"Under this provision, it seems that the land taxes become a lien on the first day of January and the first day of July of the ensuing year, and therefore the property owner cannot be held responsible for the payment of such taxes. These taxes do not become a lien against the real estate until the first day of January and the first day of July in 1940."
The question involved in Berri v. City of New York, Supreme Court of the State of New York, Appellate Division, First Department, May 3, 1940, 259 App.Div. 453, 19 N.Y.S.2d 347, was whether the taxpayer was entitled to a refund of the second half of the year's taxes because the City condemned the property before the date the taxes became due and payable and prior to their becoming a lien on the property. The owner in that case paid the entire one year's taxes in advance in order to take advantage of a discount. The first half become payable and a lien on April 1, 1935. The second half was not required to be paid until October 1, 1935, and did not become a lien until that date. The City vested title on June 28, 1935, and the owners instituted an action for a refund of the second half of the tax. The Court, relying on the case of Buckhout v. City of New York, 176 N.Y. 363, 68 N.E. 659, 661, granted the owners a refund, citing the following language from that case:
"Taxation cannot create a debt until there is a tax fixed in amount and perfected in all respects.It is not enough to lay the foundation, but the structure must be built. * * * A city cannot eat its cake and have it any more than a citizen. It cannot commence proceedings to tax; then take away the property, and after the complete the process of taxation. * * *"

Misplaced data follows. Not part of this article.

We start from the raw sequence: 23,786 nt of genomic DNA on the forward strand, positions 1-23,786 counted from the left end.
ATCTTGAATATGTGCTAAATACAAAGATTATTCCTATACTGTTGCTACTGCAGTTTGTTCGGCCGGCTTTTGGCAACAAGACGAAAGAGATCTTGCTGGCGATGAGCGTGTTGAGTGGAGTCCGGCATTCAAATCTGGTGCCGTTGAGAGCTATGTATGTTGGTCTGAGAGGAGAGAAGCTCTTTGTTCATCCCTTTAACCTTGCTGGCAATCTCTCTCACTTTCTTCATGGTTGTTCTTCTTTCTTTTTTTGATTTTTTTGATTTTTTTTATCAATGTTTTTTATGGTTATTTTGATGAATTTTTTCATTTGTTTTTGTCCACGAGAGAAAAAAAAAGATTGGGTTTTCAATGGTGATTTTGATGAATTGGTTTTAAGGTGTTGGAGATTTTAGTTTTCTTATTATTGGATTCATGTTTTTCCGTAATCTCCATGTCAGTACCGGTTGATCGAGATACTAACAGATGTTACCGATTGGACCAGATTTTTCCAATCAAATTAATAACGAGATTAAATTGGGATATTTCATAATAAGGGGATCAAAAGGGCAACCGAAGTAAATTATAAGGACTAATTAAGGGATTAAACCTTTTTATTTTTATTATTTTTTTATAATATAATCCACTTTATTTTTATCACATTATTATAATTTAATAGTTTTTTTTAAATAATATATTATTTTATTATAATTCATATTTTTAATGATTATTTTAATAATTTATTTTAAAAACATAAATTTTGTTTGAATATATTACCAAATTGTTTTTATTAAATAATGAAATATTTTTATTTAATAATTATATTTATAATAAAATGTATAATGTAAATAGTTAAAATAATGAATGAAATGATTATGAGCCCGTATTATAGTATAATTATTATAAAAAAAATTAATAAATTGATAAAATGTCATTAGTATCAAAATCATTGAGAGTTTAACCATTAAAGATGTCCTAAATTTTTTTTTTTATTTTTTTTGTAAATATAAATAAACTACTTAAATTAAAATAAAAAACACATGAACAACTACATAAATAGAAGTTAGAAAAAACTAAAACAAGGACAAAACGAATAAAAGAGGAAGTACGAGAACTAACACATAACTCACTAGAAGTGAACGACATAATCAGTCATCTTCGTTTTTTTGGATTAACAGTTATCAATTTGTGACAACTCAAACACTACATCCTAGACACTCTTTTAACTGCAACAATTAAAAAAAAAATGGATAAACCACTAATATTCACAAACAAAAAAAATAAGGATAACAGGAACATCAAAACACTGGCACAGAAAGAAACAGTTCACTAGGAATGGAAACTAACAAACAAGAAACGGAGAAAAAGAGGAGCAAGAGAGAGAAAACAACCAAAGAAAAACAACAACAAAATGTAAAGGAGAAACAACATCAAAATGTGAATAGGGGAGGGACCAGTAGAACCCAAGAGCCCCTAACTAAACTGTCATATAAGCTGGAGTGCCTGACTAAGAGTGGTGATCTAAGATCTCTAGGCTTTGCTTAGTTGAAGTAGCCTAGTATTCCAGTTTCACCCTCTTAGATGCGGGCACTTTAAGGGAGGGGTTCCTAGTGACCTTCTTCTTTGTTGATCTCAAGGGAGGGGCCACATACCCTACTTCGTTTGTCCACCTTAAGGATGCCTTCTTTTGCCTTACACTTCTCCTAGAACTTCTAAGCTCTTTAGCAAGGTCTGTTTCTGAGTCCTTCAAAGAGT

In Buckhout v. City of New York, supra, it was stated at page 369 of 176 N.Y., at page 661 or 68 N.E.: "Whether, as a general rule a completed tax creates a debt against the owner as a primary liability, with a lien on the land as security, or not, we think that in this case the passing of title to the city exercising the taxation power before the assessment ripened into a lien destroyed the basis and consideration for the tax, and prevented the enforcement thereof either as a personal liability or a lien. A tax, whether imposed upon property or upon the person of the owner on account of his ownership of the property, cannot be enforced if, before the tax becomes a lien, the city suspends its power of taxation by taking the property away from the owner through the power of eminent domain. The city cannot tax and condemn at the same time. The exercise of the power of condemnation, when completed, excludes the power of taxation, so far as the property taken is concerned."
It is clear from the authorities cited and the principles of law enunciated by these decisions, that the City of New York is not entitled to an apportionment of the tax. As indicated previously, the apportionment of the tax in condemnation proceedings under the New York City Charter does not apply to condemnations in this Court. It is to be noted that it was necessry for the City of New York to obtain in its charter, in cases in which it is the condemnor, an apportionment of the tax. Apparently, there was no authority for such apportionment and the ...